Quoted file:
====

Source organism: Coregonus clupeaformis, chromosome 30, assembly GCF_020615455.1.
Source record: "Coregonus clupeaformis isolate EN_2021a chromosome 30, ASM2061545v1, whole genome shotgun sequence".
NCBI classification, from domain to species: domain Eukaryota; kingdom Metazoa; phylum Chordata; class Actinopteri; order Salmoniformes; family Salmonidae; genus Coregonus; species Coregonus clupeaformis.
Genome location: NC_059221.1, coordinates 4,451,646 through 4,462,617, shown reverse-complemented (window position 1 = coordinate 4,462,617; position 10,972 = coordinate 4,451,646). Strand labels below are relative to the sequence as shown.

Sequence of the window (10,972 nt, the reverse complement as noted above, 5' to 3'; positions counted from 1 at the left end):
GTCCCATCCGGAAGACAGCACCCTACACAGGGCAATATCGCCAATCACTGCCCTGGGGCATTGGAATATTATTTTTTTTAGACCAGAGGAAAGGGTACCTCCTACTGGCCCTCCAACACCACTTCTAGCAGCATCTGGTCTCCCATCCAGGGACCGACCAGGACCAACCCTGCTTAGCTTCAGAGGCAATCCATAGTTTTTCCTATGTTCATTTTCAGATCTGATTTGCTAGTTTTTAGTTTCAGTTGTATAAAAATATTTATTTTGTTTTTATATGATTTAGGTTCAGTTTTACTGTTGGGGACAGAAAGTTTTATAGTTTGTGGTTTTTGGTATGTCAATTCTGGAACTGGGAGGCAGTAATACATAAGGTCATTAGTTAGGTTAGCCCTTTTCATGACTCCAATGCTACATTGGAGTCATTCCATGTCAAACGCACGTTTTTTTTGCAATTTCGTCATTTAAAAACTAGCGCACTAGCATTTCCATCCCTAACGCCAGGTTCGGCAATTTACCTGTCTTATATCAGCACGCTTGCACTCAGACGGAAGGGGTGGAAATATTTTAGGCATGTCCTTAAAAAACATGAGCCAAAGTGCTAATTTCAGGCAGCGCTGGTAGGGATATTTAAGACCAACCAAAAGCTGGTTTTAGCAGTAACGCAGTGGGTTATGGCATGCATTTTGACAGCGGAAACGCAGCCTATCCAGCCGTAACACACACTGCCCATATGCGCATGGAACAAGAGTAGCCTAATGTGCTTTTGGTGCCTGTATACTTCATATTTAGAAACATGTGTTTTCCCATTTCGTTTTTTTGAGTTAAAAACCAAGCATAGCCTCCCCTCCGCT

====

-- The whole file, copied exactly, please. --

Source organism: Coregonus clupeaformis, chromosome 30, assembly GCF_020615455.1.
Source record: "Coregonus clupeaformis isolate EN_2021a chromosome 30, ASM2061545v1, whole genome shotgun sequence".
NCBI classification, from domain to species: domain Eukaryota; kingdom Metazoa; phylum Chordata; class Actinopteri; order Salmoniformes; family Salmonidae; genus Coregonus; species Coregonus clupeaformis.
Genome location: NC_059221.1, coordinates 4,451,646 through 4,462,617, shown reverse-complemented (window position 1 = coordinate 4,462,617; position 10,972 = coordinate 4,451,646). Strand labels below are relative to the sequence as shown.

Sequence of the window (10,972 nt, the reverse complement as noted above, 5' to 3'; positions counted from 1 at the left end):
GTCCCATCCGGAAGACAGCACCCTACACAGGGCAATATCGCCAATCACTGCCCTGGGGCATTGGAATATTATTTTTTTTAGACCAGAGGAAAGGGTACCTCCTACTGGCCCTCCAACACCACTTCTAGCAGCATCTGGTCTCCCATCCAGGGACCGACCAGGACCAACCCTGCTTAGCTTCAGAGGCAATCCATAGTTTTTCCTATGTTCATTTTCAGATCTGATTTGCTAGTTTTTAGTTTCAGTTGTATAAAAATATTTATTTTGTTTTTATATGATTTAGGTTCAGTTTTACTGTTGGGGACAGAAAGTTTTATAGTTTGTGGTTTTTGGTATGTCAATTCTGGAACTGGGAGGCAGTAATACATAAGGTCATTAGTTAGGTTAGCCCTTTTCATGACTCCAATGCTACATTGGAGTCATTCCATGTCAAACGCACGTTTTTTTTGCAATTTCGTCATTTAAAAACTAGCGCACTAGCATTTCCATCCCTAACGCCAGGTTCGGCAATTTACCTGTCTTATATCAGCACGCTTGCACTCAGACGGAAGGGGTGGAAATATTTTAGGCATGTCCTTAAAAAACATGAGCCAAAGTGCTAATTTCAGGCAGCGCTGGTAGGGATATTTAAGACCAACCAAAAGCTGGTTTTAGCAGTAACGCAGTGGGTTATGGCATGCATTTTGACAGCGGAAACGCAGCCTATCCAGCCGTAACACACACTGCCCATATGCGCATGGAACAAGAGTAGCCTAATGTGCTTTTGGTGCCTGTATACTTCATATTTAGAAACATGTGTTTTCCCATTTCGTTTTTTTGAGTTAAAAACCAAGCATAGCCTCCCCTCCGCT